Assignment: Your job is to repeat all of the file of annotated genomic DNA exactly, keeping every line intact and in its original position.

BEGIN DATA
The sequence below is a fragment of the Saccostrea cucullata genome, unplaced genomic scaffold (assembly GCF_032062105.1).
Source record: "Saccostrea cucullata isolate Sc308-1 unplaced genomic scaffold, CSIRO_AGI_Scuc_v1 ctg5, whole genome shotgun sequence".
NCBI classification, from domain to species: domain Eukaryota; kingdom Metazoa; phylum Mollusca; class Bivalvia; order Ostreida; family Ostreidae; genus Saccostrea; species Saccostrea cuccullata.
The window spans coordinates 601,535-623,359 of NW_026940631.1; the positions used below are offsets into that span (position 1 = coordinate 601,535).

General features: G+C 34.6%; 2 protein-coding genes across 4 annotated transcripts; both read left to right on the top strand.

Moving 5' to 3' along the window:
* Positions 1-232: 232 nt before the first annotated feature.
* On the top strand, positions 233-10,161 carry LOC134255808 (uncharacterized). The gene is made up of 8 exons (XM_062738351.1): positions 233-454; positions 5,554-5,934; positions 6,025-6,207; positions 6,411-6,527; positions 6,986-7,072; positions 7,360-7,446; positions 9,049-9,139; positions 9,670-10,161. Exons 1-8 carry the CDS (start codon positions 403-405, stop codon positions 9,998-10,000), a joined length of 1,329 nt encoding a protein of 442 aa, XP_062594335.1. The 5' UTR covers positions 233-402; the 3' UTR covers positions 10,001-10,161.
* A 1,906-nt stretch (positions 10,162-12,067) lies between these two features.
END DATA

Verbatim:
The sequence below is a fragment of the Saccostrea cucullata genome, unplaced genomic scaffold (assembly GCF_032062105.1).
Source record: "Saccostrea cucullata isolate Sc308-1 unplaced genomic scaffold, CSIRO_AGI_Scuc_v1 ctg5, whole genome shotgun sequence".
NCBI classification, from domain to species: domain Eukaryota; kingdom Metazoa; phylum Mollusca; class Bivalvia; order Ostreida; family Ostreidae; genus Saccostrea; species Saccostrea cuccullata.
The window spans coordinates 601,535-623,359 of NW_026940631.1; the positions used below are offsets into that span (position 1 = coordinate 601,535).

General features: G+C 34.6%; 2 protein-coding genes across 4 annotated transcripts; both read left to right on the top strand.

Moving 5' to 3' along the window:
* Positions 1-232: 232 nt before the first annotated feature.
* On the top strand, positions 233-10,161 carry LOC134255808 (uncharacterized). The gene is made up of 8 exons (XM_062738351.1): positions 233-454; positions 5,554-5,934; positions 6,025-6,207; positions 6,411-6,527; positions 6,986-7,072; positions 7,360-7,446; positions 9,049-9,139; positions 9,670-10,161. Exons 1-8 carry the CDS (start codon positions 403-405, stop codon positions 9,998-10,000), a joined length of 1,329 nt encoding a protein of 442 aa, XP_062594335.1. The 5' UTR covers positions 233-402; the 3' UTR covers positions 10,001-10,161.
* A 1,906-nt stretch (positions 10,162-12,067) lies between these two features.